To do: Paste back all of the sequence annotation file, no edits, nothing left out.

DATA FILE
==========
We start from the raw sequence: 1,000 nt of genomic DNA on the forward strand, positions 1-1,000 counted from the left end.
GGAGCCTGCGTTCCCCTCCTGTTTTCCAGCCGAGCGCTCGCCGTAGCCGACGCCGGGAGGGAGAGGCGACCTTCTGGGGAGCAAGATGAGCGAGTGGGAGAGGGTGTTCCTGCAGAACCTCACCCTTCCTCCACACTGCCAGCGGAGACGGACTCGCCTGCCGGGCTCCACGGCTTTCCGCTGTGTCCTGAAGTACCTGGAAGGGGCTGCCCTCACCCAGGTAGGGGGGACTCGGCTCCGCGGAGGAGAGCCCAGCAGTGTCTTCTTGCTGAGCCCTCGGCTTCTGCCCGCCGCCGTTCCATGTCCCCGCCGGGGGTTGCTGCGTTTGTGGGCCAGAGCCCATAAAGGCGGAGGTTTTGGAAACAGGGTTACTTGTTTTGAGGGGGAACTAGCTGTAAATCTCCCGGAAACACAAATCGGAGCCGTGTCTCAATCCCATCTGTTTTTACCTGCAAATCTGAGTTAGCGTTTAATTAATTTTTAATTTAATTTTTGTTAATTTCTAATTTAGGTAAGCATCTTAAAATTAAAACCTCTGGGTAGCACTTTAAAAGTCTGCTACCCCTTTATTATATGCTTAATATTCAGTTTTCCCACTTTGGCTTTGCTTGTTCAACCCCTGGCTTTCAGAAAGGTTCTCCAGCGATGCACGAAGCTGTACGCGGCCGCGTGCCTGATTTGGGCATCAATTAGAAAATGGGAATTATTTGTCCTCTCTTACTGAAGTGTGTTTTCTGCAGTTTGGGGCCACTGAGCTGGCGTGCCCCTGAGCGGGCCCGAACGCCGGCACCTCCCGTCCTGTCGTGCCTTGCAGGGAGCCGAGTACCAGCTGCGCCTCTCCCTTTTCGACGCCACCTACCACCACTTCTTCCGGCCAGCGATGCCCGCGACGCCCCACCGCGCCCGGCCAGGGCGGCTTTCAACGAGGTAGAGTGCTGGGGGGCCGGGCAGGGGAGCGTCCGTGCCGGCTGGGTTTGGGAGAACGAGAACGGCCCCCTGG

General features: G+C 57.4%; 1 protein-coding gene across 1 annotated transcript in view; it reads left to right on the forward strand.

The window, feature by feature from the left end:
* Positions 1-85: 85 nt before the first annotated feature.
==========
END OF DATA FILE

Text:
We start from the raw sequence: 1,000 nt of genomic DNA on the forward strand, positions 1-1,000 counted from the left end.
GGAGCCTGCGTTCCCCTCCTGTTTTCCAGCCGAGCGCTCGCCGTAGCCGACGCCGGGAGGGAGAGGCGACCTTCTGGGGAGCAAGATGAGCGAGTGGGAGAGGGTGTTCCTGCAGAACCTCACCCTTCCTCCACACTGCCAGCGGAGACGGACTCGCCTGCCGGGCTCCACGGCTTTCCGCTGTGTCCTGAAGTACCTGGAAGGGGCTGCCCTCACCCAGGTAGGGGGGACTCGGCTCCGCGGAGGAGAGCCCAGCAGTGTCTTCTTGCTGAGCCCTCGGCTTCTGCCCGCCGCCGTTCCATGTCCCCGCCGGGGGTTGCTGCGTTTGTGGGCCAGAGCCCATAAAGGCGGAGGTTTTGGAAACAGGGTTACTTGTTTTGAGGGGGAACTAGCTGTAAATCTCCCGGAAACACAAATCGGAGCCGTGTCTCAATCCCATCTGTTTTTACCTGCAAATCTGAGTTAGCGTTTAATTAATTTTTAATTTAATTTTTGTTAATTTCTAATTTAGGTAAGCATCTTAAAATTAAAACCTCTGGGTAGCACTTTAAAAGTCTGCTACCCCTTTATTATATGCTTAATATTCAGTTTTCCCACTTTGGCTTTGCTTGTTCAACCCCTGGCTTTCAGAAAGGTTCTCCAGCGATGCACGAAGCTGTACGCGGCCGCGTGCCTGATTTGGGCATCAATTAGAAAATGGGAATTATTTGTCCTCTCTTACTGAAGTGTGTTTTCTGCAGTTTGGGGCCACTGAGCTGGCGTGCCCCTGAGCGGGCCCGAACGCCGGCACCTCCCGTCCTGTCGTGCCTTGCAGGGAGCCGAGTACCAGCTGCGCCTCTCCCTTTTCGACGCCACCTACCACCACTTCTTCCGGCCAGCGATGCCCGCGACGCCCCACCGCGCCCGGCCAGGGCGGCTTTCAACGAGGTAGAGTGCTGGGGGGCCGGGCAGGGGAGCGTCCGTGCCGGCTGGGTTTGGGAGAACGAGAACGGCCCCCTGG

General features: G+C 57.4%; 1 protein-coding gene across 1 annotated transcript in view; it reads left to right on the forward strand.

The window, feature by feature from the left end:
* Positions 1-85: 85 nt before the first annotated feature.